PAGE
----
Cardiac Nuclear Imaging (Nuclear Stress
Cardiac nuclear imaging measures the
flow of blood in your heart at rest and then during exercise. The test also measures
well the heart muscle squeezes and pumps. The images are compared to see if there
- Blockages in the arteries
- Changes in blood flow or oxygen supply from resting to the
- Areas of scar tissue
- Signs of past heart attack
The test is also called a perfusion scan or a SPECT MPI (single photon emission
computed tomography myocardial perfusion imaging).
For the scan, a small amount of
radioactive material (a tracer) is put into the bloodstream.
the tracer in the blood as it flows through the heart muscle. Areas of the heart that
good blood flow absorb the tracer. Areas that
getting enough blood won't absorb the tracer. This can be a sign of a blocked artery,
vessel narrowing, or any
of the heart not receiving blood. This may be due to damage from a heart attack. The
leaves your body in a few hours. This test can be done in a hospital or test center.
Before your test
what you need to know to get ready for your test:
The full test will take a few
hours. For best results, get ready for your test as directed.
When you schedule the test,
tell your healthcare provider about any medicines you take.
includes prescription and over-the-counter medicines, vitamins, herbs, and
supplements. Ask if you should stop taking any of them the day
of the test.
Before your test, stop
smoking and don't have caffeine for as long as directed. This includes not taking
medicines that have caffeine as an ingredient. And not taking any drinks or food
with caffeine, such as coffee, tea, and chocolate.
any directions you're given about not eating or drinking
On the day of the test, dress
for comfort. Wear a 2-piece outfit, top and bottoms. Wear walking shoes.
During your test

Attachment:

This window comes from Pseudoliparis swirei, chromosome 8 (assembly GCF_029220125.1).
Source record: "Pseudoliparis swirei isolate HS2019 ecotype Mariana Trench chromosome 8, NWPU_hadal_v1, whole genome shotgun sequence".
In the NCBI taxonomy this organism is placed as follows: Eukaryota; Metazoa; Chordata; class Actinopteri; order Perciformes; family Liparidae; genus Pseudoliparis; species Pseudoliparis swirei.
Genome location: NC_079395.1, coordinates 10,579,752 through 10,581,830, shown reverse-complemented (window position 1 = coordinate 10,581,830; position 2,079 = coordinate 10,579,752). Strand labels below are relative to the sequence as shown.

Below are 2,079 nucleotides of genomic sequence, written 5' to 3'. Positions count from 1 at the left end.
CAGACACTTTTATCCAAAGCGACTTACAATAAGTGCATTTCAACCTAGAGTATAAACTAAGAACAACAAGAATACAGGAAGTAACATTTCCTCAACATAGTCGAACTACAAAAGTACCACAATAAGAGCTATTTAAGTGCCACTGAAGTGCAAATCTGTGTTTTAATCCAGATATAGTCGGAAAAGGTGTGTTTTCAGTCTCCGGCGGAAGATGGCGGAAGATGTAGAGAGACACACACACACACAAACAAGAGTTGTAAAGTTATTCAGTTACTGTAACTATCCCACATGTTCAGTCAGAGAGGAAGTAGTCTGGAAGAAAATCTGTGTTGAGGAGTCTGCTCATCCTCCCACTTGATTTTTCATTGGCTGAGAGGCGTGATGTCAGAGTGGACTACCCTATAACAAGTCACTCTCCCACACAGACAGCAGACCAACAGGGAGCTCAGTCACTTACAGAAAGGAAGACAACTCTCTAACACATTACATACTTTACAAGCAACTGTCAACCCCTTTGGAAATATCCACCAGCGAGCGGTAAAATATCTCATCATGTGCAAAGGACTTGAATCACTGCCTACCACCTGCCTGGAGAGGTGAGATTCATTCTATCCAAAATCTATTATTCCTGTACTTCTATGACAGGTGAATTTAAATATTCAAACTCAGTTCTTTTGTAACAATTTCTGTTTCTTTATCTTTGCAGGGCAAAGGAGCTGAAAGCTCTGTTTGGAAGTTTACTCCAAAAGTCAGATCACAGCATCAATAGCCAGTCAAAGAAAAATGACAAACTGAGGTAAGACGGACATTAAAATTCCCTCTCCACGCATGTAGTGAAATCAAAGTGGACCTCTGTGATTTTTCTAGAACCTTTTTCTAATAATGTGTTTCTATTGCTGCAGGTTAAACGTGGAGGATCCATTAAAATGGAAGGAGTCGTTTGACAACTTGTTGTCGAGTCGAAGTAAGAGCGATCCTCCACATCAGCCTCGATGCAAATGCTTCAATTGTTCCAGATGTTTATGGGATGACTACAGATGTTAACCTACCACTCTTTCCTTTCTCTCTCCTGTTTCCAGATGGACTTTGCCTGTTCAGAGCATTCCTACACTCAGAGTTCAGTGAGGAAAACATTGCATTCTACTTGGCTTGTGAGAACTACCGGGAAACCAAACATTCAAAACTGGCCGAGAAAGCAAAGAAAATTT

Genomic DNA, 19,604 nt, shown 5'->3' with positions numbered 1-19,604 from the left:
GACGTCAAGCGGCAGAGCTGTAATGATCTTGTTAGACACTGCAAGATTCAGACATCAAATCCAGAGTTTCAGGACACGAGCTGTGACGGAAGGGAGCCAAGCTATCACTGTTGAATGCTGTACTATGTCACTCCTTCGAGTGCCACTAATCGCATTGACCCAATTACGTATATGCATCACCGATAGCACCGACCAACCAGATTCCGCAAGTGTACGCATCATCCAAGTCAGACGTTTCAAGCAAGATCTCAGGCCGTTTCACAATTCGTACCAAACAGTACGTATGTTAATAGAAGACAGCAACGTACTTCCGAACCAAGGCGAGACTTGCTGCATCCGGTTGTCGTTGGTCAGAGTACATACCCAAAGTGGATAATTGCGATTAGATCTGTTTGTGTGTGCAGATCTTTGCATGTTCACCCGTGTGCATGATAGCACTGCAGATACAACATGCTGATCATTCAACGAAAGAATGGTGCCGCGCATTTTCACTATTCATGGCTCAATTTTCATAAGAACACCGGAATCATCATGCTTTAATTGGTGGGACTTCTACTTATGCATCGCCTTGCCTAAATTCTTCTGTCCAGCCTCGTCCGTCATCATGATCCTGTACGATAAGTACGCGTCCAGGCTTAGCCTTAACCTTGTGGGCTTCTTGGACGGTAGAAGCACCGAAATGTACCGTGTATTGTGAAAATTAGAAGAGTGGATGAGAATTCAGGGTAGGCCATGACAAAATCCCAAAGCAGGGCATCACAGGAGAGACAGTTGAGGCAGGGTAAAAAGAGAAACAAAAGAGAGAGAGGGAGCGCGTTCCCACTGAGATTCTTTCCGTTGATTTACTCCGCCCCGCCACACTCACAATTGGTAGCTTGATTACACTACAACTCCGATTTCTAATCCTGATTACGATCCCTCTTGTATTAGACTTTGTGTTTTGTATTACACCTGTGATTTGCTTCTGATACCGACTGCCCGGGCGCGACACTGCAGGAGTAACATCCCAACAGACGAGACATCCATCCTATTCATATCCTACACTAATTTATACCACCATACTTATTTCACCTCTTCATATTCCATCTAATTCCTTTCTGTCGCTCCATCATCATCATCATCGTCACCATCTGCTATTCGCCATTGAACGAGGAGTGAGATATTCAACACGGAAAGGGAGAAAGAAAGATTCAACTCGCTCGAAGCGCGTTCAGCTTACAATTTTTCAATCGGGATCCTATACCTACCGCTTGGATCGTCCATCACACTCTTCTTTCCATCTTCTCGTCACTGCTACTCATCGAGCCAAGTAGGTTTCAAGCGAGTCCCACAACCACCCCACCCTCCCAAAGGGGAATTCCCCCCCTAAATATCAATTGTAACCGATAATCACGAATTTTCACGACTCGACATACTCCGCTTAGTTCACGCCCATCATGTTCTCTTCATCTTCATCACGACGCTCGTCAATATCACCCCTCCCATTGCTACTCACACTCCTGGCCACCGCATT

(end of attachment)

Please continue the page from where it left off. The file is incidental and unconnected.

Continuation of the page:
Here is what to expect during your
You may be asked to change
into a hospital gown from the waist up.
be attached to an EKG. This watches your heart rhythm.
also be attached to blood pressure monitors. An IV (intravenous) line will be
started in your arm.
At some point, scanning
pictures will be taken with the tracer while you rest. This may be done before you
exercise. Or you may be asked to come back for resting scans later that day or the
Unless your test is a
pharmacologic stress test,
exercise on a treadmill or stationary bike for a few minutes. This increases the
rate of blood flow to your heart muscle.
Speak up when you feel that
you can't exercise for even 1 more minute. This is considered the point of maximum
stress. The tracer will then be given to you through the IV.
If you can't exercise by
using a treadmill or bicycle, special medicines can be used. These will
artificially increase your heart rate or expand your blood vessels while
resting. This is done to mimic the same changes that occur when the heart is
placed under stress.
been given the tracer,
be placed on the scanning bed.
You must lie very still for
30 minutes. During this time, a scanning camera will be taking pictures of
your heart. The images will show where blood flows through your heart muscle.
After your test
Before going home, ask when you may
eat. Also find out when to start taking any medicines you were told to skip before
test. If you need to come back for resting scans, follow any instructions. Most people
can go back to their normal routine as soon as all parts of the test are done. Drink
plenty of water. This helps flush the tracer from your body.
Tell the technologist:
What medicines you take
If you have diabetes, knee or
hip problems, arthritis, asthma, or long-term (chronic) lung disease
had recent chest pain since your last appointment
If you can't
limitations that would prevent you from exercising
had a stroke or have vascular disease of the leg
pregnant or think you may be pregnant
Tell the healthcare provider if you
have any of these during the test:
in chest, arm, or jaw
Feeling dizzy or
Feelings of panic
Unable to exercise
Fast or pounding heartbeat
Leg cramps or pain